Commander Mansur Barzani, son of the Kurdish president, is in charge of the special forces and this operation.
MANSUR BARZANI, COMMANDER, PESHMERGA SPECIAL FORCES: We believe our Peshmerga, we can take back, because this is something very, very
dangerous. It's very dangerous, and this dam cannot be in the hands of terrorists.
COREN: As the offensive continues, ISIS eventually retreats, but in their wake leave IEDs and landmines, scattered on the road, across the
fields, and inside buildings.
COREN (on camera): The Peshmerga have finally allowed us to travel to the area that they attacked a few hours ago. We can still see smoke rising
from the buildings. Now, we have been told we're not allowed out of the vehicle because of the risk of landmines planted by ISIS.
COREN (voice-over): But once we reach the secured area, hundreds of Peshmerga gather, ready for the next offensive, some showing off their
achievements on the battlefield.
COREN (on camera): You're showing us photos of the ISIS militants that they killed earlier today.
COREN (voice-over): But within minutes --
COREN: -- another explosion.
COREN (on camera): Well, this is where the battle was staged earlier today against the ISIS militants. We're about 15 kilometers as the crow
flies to Mosul Dam, and these soldiers were on their way there in this convoy when it was hit by an IED attack a short time ago. The injured
officers have been taken back to base.
COREN (voice-over): We later learned one of the soldiers died. As they begin to create the next offensive position closer to their target, an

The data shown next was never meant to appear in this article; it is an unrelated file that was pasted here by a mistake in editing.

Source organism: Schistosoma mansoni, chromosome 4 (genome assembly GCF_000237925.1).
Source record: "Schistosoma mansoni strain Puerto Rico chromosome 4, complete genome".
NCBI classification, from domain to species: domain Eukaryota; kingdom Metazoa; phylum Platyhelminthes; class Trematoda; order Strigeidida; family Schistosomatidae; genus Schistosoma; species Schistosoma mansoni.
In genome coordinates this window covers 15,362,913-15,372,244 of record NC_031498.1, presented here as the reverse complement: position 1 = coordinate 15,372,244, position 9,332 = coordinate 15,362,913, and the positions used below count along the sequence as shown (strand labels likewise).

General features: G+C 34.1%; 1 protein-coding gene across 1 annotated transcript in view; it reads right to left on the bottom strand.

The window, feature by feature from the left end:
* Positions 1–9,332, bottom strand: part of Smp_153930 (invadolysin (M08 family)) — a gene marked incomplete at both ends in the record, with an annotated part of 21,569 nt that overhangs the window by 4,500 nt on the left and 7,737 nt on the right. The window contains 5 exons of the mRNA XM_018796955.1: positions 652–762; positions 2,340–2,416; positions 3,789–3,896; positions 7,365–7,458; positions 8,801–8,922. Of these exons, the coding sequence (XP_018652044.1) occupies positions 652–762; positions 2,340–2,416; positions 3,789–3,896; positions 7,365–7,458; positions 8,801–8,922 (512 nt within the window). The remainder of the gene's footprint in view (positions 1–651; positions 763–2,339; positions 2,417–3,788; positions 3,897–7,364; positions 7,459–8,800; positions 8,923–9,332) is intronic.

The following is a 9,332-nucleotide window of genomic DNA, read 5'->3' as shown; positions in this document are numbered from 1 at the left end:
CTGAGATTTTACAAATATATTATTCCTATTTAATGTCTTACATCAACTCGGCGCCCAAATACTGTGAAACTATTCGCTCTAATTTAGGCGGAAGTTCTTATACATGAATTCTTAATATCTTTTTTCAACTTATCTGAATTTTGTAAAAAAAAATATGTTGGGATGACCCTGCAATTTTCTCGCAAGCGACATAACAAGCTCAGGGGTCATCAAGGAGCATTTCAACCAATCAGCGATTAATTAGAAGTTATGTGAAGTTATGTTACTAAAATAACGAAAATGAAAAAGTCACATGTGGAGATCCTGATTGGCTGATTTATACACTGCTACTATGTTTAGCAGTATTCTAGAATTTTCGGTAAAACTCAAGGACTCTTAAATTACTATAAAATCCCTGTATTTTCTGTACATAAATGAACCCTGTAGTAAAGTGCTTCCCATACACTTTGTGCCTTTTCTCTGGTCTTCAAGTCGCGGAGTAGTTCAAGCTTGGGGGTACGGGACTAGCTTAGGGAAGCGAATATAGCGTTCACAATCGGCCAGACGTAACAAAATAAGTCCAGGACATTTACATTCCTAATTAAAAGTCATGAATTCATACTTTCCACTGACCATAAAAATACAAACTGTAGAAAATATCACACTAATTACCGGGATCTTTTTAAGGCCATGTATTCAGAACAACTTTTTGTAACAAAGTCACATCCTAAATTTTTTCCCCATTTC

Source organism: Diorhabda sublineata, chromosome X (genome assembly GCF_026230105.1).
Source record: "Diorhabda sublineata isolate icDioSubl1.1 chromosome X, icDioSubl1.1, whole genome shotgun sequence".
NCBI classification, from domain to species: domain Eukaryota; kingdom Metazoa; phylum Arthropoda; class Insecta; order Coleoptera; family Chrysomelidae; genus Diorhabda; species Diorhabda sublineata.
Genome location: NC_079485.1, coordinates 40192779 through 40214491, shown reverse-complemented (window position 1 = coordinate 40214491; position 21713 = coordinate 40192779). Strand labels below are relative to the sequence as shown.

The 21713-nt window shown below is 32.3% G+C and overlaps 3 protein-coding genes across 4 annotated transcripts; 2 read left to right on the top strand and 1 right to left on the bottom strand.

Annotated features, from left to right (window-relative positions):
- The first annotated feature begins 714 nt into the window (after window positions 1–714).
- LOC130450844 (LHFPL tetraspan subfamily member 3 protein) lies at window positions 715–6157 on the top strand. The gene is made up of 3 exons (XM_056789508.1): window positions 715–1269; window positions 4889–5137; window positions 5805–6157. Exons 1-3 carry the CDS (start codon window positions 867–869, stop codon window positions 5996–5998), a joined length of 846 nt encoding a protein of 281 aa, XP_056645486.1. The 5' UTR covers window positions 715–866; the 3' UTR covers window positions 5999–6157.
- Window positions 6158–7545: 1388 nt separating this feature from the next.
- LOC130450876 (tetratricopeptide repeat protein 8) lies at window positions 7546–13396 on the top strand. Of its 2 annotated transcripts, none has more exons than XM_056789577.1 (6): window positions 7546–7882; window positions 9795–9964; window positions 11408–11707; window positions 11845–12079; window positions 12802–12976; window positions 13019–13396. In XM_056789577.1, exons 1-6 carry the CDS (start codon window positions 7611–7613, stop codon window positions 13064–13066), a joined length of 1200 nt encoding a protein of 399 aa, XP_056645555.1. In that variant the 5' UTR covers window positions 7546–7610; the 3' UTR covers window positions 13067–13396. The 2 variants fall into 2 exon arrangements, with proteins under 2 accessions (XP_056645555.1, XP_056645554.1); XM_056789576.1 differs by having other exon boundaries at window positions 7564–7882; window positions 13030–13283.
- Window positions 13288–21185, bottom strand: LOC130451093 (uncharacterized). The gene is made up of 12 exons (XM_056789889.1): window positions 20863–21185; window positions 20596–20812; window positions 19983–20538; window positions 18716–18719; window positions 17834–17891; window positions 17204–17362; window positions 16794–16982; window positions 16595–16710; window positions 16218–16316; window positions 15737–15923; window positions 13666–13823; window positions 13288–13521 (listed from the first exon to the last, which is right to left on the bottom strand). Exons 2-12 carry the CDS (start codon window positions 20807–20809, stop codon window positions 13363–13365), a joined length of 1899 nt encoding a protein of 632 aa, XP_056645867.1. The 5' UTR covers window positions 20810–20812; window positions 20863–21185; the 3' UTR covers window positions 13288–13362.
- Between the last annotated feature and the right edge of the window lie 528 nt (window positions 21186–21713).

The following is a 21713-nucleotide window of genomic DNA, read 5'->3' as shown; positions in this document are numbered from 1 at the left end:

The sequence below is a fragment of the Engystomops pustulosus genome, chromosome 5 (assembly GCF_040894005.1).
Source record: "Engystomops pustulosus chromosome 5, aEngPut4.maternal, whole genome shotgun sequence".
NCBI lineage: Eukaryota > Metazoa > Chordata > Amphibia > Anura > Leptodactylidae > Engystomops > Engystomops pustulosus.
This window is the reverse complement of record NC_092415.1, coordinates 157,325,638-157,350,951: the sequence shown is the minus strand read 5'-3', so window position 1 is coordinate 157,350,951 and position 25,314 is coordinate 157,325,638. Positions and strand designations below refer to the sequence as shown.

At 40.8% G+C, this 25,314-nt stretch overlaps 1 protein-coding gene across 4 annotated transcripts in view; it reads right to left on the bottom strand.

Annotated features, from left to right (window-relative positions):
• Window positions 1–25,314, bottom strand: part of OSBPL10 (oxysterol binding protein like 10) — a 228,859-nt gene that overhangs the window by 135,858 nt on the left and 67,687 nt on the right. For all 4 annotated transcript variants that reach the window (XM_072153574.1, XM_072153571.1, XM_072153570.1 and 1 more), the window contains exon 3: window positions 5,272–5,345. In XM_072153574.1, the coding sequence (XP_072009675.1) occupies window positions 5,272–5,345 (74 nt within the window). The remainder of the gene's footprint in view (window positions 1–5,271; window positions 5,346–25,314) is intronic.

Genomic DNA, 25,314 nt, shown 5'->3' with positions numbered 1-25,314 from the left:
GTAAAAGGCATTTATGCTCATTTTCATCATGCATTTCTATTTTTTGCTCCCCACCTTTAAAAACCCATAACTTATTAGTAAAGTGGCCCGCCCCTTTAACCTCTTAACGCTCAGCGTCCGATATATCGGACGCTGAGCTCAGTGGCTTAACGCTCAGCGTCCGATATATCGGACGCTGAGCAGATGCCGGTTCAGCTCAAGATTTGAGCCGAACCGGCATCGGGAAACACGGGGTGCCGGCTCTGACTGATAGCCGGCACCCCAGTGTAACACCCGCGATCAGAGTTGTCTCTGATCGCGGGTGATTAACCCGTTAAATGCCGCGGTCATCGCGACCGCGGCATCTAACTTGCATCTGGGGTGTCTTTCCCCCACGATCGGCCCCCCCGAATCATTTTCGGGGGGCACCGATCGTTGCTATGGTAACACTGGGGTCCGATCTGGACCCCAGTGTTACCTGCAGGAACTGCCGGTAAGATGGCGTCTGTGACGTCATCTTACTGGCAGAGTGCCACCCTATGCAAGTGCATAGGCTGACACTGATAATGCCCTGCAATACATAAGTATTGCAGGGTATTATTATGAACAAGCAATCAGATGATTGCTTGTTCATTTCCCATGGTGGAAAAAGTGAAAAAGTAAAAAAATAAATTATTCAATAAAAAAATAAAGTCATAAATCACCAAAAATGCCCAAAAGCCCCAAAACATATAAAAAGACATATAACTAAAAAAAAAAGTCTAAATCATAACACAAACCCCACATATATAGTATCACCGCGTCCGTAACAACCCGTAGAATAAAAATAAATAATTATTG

American Humvee, seized by ISIS, sits in ruins on the dusty plains, the result of a US airstrike, giving these longterm warriors the reassurance
they need to take the fight to ISIS aggressively on the battleground.
COREN: Now, Becky, once they take full control of the dam, they will obviously need to maintain that. We know that ISIS has full control of
Mosul City, which is close by. We had to move from our position earlier because of incoming fire.
There were rounds of mortar close -- hitting us close by. So, we had to move back from there. ISIS is digging in. This fight is far from over.
So, this is the situation on the ground at the moment, Becky.
ANDERSON: Yes, as we speak. Anna, thank you for that, Anna Coren for you this evening.
A deadline for the latest peace negotiations between Israeli and Palestinian officials is fast approaching. The latest cease-fire expires
at midnight local time, that is just less than six hours from now.
And as the threat of violence looks again, Gaza's Health Ministry says the death toll on its side of the border has topped 2,000. The Israeli
military says 64 of its soldiers have been killed, as well as three civilians in Israel.
Attempts to hammer out a peace deal between Israeli and Palestinian authorities were dealt a blow earlier this year when Israel pulled out. Of
course, Prime Minister Benjamin Netanyahu was angered by the formation of a Palestinian unity government involving both Fatah and Hamas, as the latter
is regarded as a terrorist group by both Israel and the US.